What Did You Do With Your Wedding Dress or Tuxedo After Divorce?

In June 2021, there was an informal poll in my private Facebook Group: Life-Saving Divorce for Separated or Divorced Christians. Both men and women participated in the poll. See more than 50 ideas and comments below (lightly edited for anonymity). POLL UPDATED 6-9-21


Results of the Wedding Dress / Tuxedo after divorce poll. An informal polls done in the Life-Saving Divorce Facebook group. The question was: What did you do with your wedding dress (or tuxedo) after the divorce?

"Other" included accidental loss, natural disasters that destroyed it, transfers to the ex-spouse, abandoning it, disappearance, or deliberately leaving it behind in a prior home.


Here are some ways divorcees dealt with their wedding dress or tuxedo after divorce. 

  1. I burned my wedding dress.
  2. I sold mine a long time ago.
  3. I have mixed feelings. My wedding day signified my respect for marriage and family. I took my vows seriously and I’m proud of that. But my daughters don’t want it and neither do I. I have one particularly beautiful photo of it that I will save. I honored my vows.
  4. I gave it away to a thrift shop.
  5. I gave mine to a young mother who was engaged. We connected on a neighborhood giveaway site.
  6. I saved it for my daughter who wants to play dress-up.
  7. My mother made my wedding dress and a few years later died of cancer. So this dress has sentimental value to me. She didn’t like my ex. She was right.
  8. I lost my tuxedo in a house fire and got insurance money for it. Poetic justice.
  9. My daughter altered my wedding dress and made it hers for her wedding. It’s a happy dress once again!
  10. I did a post-divorce photo shoot at a beautiful park with my children. I wore the wedding dress as well as some other beautiful clothes. The kids and I all dressed up and posed together. It was lovely.
  11. I still have mine preserved in a box in the attic. Eventually I want to donate it to an organization that takes wedding dresses and makes them into gowns for babies who were stillborn or died as infants.
  12. I left my dress and everything else in the house when I moved out. And I put my wedding ring in the mailbox and texted him that his sign of love and fidelity(!) was there.
  13. I donated it, but I wish I had kept it for my daughter to decide.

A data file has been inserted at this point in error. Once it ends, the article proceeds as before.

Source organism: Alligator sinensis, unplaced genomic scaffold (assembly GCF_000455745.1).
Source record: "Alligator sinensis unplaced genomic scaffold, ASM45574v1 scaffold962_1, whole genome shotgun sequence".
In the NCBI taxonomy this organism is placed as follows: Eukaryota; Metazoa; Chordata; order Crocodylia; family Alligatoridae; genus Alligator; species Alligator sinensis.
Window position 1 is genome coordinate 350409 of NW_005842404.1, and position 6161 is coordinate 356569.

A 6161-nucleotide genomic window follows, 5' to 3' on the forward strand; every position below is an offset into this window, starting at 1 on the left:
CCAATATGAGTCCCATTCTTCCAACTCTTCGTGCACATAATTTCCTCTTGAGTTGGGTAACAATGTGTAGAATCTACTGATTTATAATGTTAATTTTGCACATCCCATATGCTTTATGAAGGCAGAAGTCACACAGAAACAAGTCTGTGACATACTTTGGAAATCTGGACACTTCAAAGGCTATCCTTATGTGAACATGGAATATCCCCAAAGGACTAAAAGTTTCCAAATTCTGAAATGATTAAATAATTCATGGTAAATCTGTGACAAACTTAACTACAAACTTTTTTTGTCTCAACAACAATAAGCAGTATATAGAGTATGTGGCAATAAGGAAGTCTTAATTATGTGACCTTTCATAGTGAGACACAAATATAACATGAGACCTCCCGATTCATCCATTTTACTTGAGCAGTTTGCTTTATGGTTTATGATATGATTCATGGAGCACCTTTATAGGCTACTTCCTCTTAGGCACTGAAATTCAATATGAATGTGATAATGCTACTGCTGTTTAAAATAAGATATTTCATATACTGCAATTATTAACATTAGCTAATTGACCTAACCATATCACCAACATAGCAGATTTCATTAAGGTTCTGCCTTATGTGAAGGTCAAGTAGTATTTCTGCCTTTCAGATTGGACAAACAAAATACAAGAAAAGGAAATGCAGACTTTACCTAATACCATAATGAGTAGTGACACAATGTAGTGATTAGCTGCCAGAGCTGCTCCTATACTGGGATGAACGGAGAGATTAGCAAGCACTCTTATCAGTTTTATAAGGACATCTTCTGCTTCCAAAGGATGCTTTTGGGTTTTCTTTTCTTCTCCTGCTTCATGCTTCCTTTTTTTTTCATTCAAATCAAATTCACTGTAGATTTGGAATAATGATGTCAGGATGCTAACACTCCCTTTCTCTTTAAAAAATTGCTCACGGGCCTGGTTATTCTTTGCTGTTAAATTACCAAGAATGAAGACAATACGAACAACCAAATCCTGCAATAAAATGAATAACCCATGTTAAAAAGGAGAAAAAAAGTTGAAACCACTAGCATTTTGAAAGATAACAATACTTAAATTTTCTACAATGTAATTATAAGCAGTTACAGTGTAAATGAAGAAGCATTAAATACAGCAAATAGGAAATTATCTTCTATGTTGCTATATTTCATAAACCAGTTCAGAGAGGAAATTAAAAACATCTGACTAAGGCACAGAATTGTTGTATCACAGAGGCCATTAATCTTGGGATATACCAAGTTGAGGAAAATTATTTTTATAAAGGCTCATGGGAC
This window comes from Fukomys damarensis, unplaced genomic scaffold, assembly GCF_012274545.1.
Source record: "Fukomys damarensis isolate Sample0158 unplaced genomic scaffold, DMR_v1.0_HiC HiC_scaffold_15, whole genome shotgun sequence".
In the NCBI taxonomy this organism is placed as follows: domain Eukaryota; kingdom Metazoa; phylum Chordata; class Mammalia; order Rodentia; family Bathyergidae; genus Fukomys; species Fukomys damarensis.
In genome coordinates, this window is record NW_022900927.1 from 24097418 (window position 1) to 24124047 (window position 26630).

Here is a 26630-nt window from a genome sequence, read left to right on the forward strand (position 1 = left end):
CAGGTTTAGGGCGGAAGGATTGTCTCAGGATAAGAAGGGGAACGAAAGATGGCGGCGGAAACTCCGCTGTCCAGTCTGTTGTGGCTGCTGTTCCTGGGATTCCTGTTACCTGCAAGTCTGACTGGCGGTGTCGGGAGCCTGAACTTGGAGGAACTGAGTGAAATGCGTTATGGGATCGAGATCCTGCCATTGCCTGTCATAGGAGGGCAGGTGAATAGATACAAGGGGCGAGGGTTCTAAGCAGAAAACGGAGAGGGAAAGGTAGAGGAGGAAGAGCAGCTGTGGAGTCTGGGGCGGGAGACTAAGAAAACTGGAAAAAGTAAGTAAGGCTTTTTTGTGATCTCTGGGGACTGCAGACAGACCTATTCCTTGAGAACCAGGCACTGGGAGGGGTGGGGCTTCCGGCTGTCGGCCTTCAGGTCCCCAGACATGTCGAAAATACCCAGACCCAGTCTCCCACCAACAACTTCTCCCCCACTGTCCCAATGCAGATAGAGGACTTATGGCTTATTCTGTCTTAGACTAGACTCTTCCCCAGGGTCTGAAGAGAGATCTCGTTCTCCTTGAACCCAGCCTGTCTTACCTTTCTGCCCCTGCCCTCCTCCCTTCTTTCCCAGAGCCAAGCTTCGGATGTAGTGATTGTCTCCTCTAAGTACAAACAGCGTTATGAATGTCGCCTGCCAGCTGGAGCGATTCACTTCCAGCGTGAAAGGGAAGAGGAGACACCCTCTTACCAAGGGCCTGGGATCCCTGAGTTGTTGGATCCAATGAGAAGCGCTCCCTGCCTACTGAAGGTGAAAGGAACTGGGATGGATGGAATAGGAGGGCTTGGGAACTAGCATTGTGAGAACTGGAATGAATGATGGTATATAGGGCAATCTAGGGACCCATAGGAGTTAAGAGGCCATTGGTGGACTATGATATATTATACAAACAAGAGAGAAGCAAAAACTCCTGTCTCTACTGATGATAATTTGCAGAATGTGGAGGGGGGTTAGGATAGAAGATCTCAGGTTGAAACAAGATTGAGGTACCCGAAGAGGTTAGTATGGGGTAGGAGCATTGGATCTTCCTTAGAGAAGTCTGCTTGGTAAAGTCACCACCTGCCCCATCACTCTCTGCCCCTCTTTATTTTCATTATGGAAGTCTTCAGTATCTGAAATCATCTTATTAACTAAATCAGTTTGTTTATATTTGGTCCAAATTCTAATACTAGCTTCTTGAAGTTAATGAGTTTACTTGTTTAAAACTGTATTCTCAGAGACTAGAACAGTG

14. I donated mine to a local domestic violence resale shop. It was cathartic and symbolic that I would help other women who were escaping.
  15. My daughter said she wanted to keep it. So my dress and veil, which were handmade by my mother, are in a vacuum storage bag.
  16. For our 25th anniversary vow renewal (after he “repented” from his adultery), I handmade elegant Renaissance clothes for the ceremony. I kept his and mine. I consider them to be costumes, and there aren’t any triggering memories for me.
  17. Mine is stored at my in-laws house in another country. I will probably never see it again. Mainly because I’m not willing to make a long round trip just for that purpose.
  18. I’m planning to do a photo shoot of my daughter wearing it, then cut it up and make something out of it for my kids to keep. It was handmade with several beautiful textiles.
  19. I wish I had been able to give my wedding dress to one of those charities that repurposes gowns for stillborn babies. I’m a medical professional and I know how much that means to grieving parents.
  20. Kept it for 10 years because I loved it so much, but then felt God tell me to burn it. I only had one friend who is Christian and was at that wedding, so she came and bore witness to a ceremony of renouncing my vows and burning the dress. I then threw the ashes into the sea. It was a beautiful day
  21. I kept my first wedding dress. I could never sell it. The second one got a stain on it on the wedding day. I think I threw it out at some point.
  22. I just put mine in the trash. It felt good.
  23. I sold mine to a friend.
  24. I gave my dress to Goodwill. Actually it was closed so I just tossed it on the ground by the door. Someone likely stole it before it ever made it inside. My ex had already taken our wedding album, my rings, and my diamond five-year anniversary necklace during one of his unsupervised visits with the children.